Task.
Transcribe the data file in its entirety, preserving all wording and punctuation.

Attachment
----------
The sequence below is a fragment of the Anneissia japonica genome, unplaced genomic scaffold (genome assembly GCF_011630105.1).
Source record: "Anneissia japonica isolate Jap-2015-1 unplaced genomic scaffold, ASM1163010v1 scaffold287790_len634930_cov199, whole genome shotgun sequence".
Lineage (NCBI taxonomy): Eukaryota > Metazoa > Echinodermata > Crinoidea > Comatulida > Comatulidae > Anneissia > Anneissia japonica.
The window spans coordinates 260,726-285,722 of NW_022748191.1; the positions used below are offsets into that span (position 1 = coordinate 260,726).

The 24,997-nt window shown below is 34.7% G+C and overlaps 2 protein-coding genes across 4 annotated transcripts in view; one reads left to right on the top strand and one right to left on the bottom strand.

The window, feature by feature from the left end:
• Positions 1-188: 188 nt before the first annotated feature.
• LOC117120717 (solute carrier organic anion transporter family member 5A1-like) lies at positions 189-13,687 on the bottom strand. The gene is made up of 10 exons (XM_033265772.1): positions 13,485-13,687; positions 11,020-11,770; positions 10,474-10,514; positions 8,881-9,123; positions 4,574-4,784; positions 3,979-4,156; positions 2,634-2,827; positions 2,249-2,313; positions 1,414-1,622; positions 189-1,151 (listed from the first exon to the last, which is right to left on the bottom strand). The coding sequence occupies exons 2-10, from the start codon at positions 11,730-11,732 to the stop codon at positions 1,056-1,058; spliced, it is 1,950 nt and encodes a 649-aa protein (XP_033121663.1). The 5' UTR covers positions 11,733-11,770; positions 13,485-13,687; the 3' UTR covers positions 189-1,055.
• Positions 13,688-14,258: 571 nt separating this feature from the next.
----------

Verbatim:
The sequence below is a fragment of the Anneissia japonica genome, unplaced genomic scaffold (genome assembly GCF_011630105.1).
Source record: "Anneissia japonica isolate Jap-2015-1 unplaced genomic scaffold, ASM1163010v1 scaffold287790_len634930_cov199, whole genome shotgun sequence".
Lineage (NCBI taxonomy): Eukaryota > Metazoa > Echinodermata > Crinoidea > Comatulida > Comatulidae > Anneissia > Anneissia japonica.
The window spans coordinates 260,726-285,722 of NW_022748191.1; the positions used below are offsets into that span (position 1 = coordinate 260,726).

The 24,997-nt window shown below is 34.7% G+C and overlaps 2 protein-coding genes across 4 annotated transcripts in view; one reads left to right on the top strand and one right to left on the bottom strand.

The window, feature by feature from the left end:
• Positions 1-188: 188 nt before the first annotated feature.
• LOC117120717 (solute carrier organic anion transporter family member 5A1-like) lies at positions 189-13,687 on the bottom strand. The gene is made up of 10 exons (XM_033265772.1): positions 13,485-13,687; positions 11,020-11,770; positions 10,474-10,514; positions 8,881-9,123; positions 4,574-4,784; positions 3,979-4,156; positions 2,634-2,827; positions 2,249-2,313; positions 1,414-1,622; positions 189-1,151 (listed from the first exon to the last, which is right to left on the bottom strand). The coding sequence occupies exons 2-10, from the start codon at positions 11,730-11,732 to the stop codon at positions 1,056-1,058; spliced, it is 1,950 nt and encodes a 649-aa protein (XP_033121663.1). The 5' UTR covers positions 11,733-11,770; positions 13,485-13,687; the 3' UTR covers positions 189-1,055.
• Positions 13,688-14,258: 571 nt separating this feature from the next.